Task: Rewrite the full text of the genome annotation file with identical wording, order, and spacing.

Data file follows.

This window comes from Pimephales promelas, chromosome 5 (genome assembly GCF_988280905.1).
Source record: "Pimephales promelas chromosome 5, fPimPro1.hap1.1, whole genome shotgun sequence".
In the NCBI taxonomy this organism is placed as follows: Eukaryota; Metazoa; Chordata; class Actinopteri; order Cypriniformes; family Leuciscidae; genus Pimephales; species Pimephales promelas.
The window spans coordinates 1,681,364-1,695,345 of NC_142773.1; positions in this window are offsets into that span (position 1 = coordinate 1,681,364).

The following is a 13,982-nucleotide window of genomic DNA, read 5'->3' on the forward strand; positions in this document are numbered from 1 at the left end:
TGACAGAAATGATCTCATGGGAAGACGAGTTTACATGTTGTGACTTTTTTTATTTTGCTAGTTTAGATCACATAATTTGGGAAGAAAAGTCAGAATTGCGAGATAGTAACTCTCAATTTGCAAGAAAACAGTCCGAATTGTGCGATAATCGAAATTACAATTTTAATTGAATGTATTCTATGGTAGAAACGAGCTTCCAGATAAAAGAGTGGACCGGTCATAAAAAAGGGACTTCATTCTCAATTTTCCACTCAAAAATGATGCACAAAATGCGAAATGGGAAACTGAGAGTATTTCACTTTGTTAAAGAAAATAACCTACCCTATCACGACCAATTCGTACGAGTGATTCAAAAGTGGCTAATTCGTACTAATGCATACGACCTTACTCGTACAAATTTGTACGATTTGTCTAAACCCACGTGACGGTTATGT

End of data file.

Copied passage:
This window comes from Pimephales promelas, chromosome 5 (genome assembly GCF_988280905.1).
Source record: "Pimephales promelas chromosome 5, fPimPro1.hap1.1, whole genome shotgun sequence".
In the NCBI taxonomy this organism is placed as follows: Eukaryota; Metazoa; Chordata; class Actinopteri; order Cypriniformes; family Leuciscidae; genus Pimephales; species Pimephales promelas.
The window spans coordinates 1,681,364-1,695,345 of NC_142773.1; positions in this window are offsets into that span (position 1 = coordinate 1,681,364).

The following is a 13,982-nucleotide window of genomic DNA, read 5'->3' on the forward strand; positions in this document are numbered from 1 at the left end:
TGACAGAAATGATCTCATGGGAAGACGAGTTTACATGTTGTGACTTTTTTTATTTTGCTAGTTTAGATCACATAATTTGGGAAGAAAAGTCAGAATTGCGAGATAGTAACTCTCAATTTGCAAGAAAACAGTCCGAATTGTGCGATAATCGAAATTACAATTTTAATTGAATGTATTCTATGGTAGAAACGAGCTTCCAGATAAAAGAGTGGACCGGTCATAAAAAAGGGACTTCATTCTCAATTTTCCACTCAAAAATGATGCACAAAATGCGAAATGGGAAACTGAGAGTATTTCACTTTGTTAAAGAAAATAACCTACCCTATCACGACCAATTCGTACGAGTGATTCAAAAGTGGCTAATTCGTACTAATGCATACGACCTTACTCGTACAAATTTGTACGATTTGTCTAAACCCACGTGACGGTTATGT